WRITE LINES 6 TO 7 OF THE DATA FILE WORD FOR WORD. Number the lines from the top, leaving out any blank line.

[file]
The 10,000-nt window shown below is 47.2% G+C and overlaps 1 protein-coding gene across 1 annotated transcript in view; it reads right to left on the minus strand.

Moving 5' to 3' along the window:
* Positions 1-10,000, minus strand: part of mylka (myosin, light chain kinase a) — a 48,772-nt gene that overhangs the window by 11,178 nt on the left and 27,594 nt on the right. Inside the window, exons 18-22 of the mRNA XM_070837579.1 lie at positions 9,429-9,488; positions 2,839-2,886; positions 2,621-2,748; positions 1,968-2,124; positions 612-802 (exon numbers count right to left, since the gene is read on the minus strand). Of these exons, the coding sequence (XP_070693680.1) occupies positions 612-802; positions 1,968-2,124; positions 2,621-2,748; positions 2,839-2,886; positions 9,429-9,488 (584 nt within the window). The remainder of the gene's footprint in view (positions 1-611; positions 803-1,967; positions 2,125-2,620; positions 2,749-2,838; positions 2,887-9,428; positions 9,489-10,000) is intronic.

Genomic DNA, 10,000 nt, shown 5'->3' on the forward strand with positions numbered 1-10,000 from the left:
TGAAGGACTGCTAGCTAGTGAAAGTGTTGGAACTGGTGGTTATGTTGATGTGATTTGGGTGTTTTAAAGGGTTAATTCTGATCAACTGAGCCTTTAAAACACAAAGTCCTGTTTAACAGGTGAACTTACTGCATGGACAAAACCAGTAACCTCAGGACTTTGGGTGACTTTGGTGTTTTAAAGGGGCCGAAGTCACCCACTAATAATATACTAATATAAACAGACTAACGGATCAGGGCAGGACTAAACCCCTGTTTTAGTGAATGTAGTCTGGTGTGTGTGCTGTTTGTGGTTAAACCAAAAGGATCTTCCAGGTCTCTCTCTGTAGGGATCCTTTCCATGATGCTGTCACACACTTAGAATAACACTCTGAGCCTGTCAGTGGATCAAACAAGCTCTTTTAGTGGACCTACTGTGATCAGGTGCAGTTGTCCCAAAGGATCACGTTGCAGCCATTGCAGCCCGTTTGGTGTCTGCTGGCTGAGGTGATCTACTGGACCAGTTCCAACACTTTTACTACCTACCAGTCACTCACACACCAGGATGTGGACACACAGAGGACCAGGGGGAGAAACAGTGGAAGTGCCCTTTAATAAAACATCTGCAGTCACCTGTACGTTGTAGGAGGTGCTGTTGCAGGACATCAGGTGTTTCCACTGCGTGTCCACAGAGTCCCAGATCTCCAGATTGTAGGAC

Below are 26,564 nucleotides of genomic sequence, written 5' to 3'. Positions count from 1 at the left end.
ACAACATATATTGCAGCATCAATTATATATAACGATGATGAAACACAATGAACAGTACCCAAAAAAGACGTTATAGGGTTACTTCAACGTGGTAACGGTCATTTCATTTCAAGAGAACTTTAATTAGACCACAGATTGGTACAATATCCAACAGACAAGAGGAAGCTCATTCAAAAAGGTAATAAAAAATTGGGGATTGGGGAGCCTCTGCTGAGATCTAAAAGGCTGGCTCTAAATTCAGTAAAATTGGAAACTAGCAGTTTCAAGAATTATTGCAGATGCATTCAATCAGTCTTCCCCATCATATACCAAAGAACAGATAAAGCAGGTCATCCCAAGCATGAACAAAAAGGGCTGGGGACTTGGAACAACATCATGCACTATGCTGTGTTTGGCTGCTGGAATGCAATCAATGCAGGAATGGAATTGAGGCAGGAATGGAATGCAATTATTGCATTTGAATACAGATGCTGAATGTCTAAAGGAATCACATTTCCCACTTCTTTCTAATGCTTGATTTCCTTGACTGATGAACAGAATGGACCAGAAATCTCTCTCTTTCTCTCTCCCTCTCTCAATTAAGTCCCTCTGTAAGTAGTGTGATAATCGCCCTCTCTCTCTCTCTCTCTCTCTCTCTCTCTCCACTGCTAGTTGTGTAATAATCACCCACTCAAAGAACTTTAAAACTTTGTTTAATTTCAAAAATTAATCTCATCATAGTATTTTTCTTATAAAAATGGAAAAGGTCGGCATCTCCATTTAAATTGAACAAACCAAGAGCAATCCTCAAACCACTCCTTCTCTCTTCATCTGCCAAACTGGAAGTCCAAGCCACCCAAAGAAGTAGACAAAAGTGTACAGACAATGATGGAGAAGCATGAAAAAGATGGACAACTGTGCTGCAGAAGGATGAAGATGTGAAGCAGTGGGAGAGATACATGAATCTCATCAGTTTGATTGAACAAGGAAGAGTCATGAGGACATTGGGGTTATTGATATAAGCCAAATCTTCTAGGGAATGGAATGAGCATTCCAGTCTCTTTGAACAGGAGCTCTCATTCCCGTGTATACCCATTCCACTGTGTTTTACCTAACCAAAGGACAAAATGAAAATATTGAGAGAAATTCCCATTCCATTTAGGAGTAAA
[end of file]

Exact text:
Below are 26,564 nucleotides of genomic sequence, written 5' to 3'. Positions count from 1 at the left end.
ACAACATATATTGCAGCATCAATTATATATAACGATGATGAAACACAATGAACAGTACCCAAAAAAGACGTTATAGGGTTACTTCAACGTGGTAACGGTCATTTCATTTCAAGAGAACTTTAATTAGACCACAGATTGGTACAATATCCAACAGACAAGAGGAAGCTCATTCAAAAAGGTAATAAAAAATTGGGGATTGGGGAGCCTCTGCTGAGATCTAAAAGGCTGGCTCTAAATTCAGTAAAATTGGAAACTAGCAGTTTCAAGAATTATTGCAGATGCATTCAATCAGTCTTCCCCATCATATACCAAAGAACAGATAAAGCAGGTCATCCCAAGCATGAACAAAAAGGGCTGGGGACTTGGAACAACATCATGCACTATGCTGTGTTTGGCTGCTGGAATGCAATCAATGCAGGAATGGAATTGAGGCAGGAATGGAATGCAATTATTGCATTTGAATACAGATGCTGAATGTCTAAAGGAATCACATTTCCCACTTCTTTCTAATGCTTGATTTCCTTGACTGATGAACAGAATGGACCAGAAATCTCTCTCTTTCTCTCTCCCTCTCTCAATTAAGTCCCTCTGTAAGTAGTGTGATAATCGCCCTCTCTCTCTCTCTCTCTCTCTCTCTCTCTCCACTGCTAGTTGTGTAATAATCACCCACTCAAAGAACTTTAAAACTTTGTTTAATTTCAAAAATTAATCTCATCATAGTATTTTTCTTATAAAAATGGAAAAGGTCGGCATCTCCATTTAAATTGAACAAACCAAGAGCAATCCTCAAACCACTCCTTCTCTCTTCATCTGCCAAACTGGAAGTCCAAGCCACCCAAAGAAGTAGACAAAAGTGTACAGACAATGATGGAGAAGCATGAAAAAGATGGACAACTGTGCTGCAGAAGGATGAAGATGTGAAGCAGTGGGAGAGATACATGAATCTCATCAGTTTGATTGAACAAGGAAGAGTCATGAGGACATTGGGGTTATTGATATAAGCCAAATCTTCTAGGGAATGGAATGAGCATTCCAGTCTCTTTGAACAGGAGCTCTCATTCCCGTGTATACCCATTCCACTGTGTTTTACCTAACCAAAGGACAAAATGAAAATATTGAGAGAAATTCCCATTCCATTTAGGAGTAAA